House View on Revision of Buyer’s Stamp Duty

Hike in Buyer’s Stamp Duty could spur developers to set practicable prices to manage price expectations of homebuyers

Higher Buyer’s Stamp Duty (BSD) rate for residential properties beyond S$1.0 million

With effect from 20 February 2018, all buyers of residential properties of beyond S$1.0 million are subjected to higher buyer’s stamp duty (BSD). Under the new BSD rate structure, buyers will need to pay 1% on the first S$180,000, 2% on the next S$180,000, 3% on the next S$640,000 and 4% on the proportion of the purchase price or market value of the residential property in excess of S$1.0 million (see Exhibit 1).

Before this, buyers pay a BSD of 1% on the first S$180,000, 2% on the next S$180,000 and 3% for the balance of the proportion of the purchase price or market value of the residential property.

The BSD rate structure prior to 20 February 2018 will still apply if the Option to Purchase has been granted on or before 19 February 2018, and is exercised on or before 12 March 2018 or upon the expiry of the Option to Purchase, whichever is the earlier. Buyers may apply to the Inland Revenue Authority of Singapore (IRAS) for remission to apply the BSD rates prior to 20 February 2018.

There is no change in the BSD rates for non-residential properties.

Exhibit 1: Changes in BSD rate structure on residential properties

Purchase price or market value of residential property BSD rates before 20 Feb 2018 BSD rates on and after 20 Feb 2018
First S$180,000 1% 1%
Next S$180,000 2% 2%
Next S$640,000 3% 3%
Remaining Amount 3% 4%

Source: IRAS (as at 19 Feb 2018)

The new BSD rate structure can be simplified to the following formula:

a) For property value S$1 million or less BSD = Purchase Price x 3% – $5,400
b) For property value more than S$1 million BSD = Purchase Price x 4% – $15,400

Source: Knight Frank Research

Enhanced Proximity Housing Grant (PHG) by HDB to encourage family members to live closer

  • Families buying HDB resale flats to live with their parents or married children will receive a PHG of S$30,000, up from S$20,000 previously.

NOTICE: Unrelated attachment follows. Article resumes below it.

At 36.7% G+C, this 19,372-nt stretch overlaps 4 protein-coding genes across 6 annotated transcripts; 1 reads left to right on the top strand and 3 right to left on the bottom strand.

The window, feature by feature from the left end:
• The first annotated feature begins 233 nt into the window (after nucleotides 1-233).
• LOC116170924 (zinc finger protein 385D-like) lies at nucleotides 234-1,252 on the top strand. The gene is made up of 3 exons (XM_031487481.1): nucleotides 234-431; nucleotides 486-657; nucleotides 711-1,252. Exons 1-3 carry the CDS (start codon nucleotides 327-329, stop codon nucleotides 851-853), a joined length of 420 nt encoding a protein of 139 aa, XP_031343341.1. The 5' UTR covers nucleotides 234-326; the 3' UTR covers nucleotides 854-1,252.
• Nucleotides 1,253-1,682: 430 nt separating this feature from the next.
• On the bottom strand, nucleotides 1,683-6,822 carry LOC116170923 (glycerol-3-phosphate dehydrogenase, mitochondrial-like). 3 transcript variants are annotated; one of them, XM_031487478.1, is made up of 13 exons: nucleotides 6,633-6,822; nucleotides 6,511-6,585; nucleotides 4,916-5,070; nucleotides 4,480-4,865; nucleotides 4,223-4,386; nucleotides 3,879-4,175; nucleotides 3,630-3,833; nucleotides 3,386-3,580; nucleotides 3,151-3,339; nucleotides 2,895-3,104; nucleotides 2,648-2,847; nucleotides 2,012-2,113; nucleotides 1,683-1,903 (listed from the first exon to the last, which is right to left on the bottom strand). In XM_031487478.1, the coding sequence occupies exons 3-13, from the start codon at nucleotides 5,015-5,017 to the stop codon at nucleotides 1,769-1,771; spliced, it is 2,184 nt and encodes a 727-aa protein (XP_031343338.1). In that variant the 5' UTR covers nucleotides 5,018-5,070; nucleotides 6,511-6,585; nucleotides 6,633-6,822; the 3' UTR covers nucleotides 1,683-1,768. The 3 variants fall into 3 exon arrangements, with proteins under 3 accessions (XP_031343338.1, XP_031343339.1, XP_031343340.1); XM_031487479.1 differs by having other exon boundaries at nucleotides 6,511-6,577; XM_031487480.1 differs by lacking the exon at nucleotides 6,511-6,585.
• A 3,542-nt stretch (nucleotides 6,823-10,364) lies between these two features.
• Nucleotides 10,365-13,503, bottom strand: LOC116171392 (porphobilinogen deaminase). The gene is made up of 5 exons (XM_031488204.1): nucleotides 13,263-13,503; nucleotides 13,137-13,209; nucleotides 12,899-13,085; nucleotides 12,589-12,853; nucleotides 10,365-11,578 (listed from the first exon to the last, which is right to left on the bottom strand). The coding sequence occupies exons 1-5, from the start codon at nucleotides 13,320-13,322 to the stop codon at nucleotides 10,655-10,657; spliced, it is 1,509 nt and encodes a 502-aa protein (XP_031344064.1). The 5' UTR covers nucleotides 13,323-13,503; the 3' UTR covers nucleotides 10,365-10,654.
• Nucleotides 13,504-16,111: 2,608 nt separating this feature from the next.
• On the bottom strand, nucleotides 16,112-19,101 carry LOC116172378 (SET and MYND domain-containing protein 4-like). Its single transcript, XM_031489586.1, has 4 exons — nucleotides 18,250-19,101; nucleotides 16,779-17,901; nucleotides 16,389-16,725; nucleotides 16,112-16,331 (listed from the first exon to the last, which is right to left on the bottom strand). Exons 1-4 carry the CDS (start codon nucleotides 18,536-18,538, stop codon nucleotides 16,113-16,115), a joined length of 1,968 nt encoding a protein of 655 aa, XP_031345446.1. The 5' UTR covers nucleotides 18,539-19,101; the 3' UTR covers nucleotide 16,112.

• Singles who are buying resale flats to live with their parents will also receive a PHG of $15,000, up from the S$10,000 previously.
  • While there is no change for the PHG for families or singles buying resale flats near their parents or married children, the proximity condition has been increased from a 2km radius to a 4km radius.

Increasing number of caveats lodged for residential properties beyond S$1.0 million price tag

The new BSD rate structure has a greater impact on higher-priced properties. With overall private home prices increasing by 1.54% in the second half of 2017 and coupled with rising development costs, the price brackets of private homes could have shifted upwards over the past year.

Analysing the demand for private residential properties by price brackets, the number of caveats lodged for residential properties beyond S$1.0 million rose to 20,008 units in 2017, higher than the 11,456 units registered in 2016. Correspondingly, the proportion of caveats lodged for residential properties beyond S$1.0 million was also higher at 76% in 2017, compared to 67.6% registered in 2016.

Residential properties priced between S$1.0 million and S$1.5 million accounted for the largest proportion of sales caveats lodged for both years.

Picture: Knight Frank

Marginal impact for residential properties priced within the sweet spot price quantum of between S$1.0 million and S$1.8 million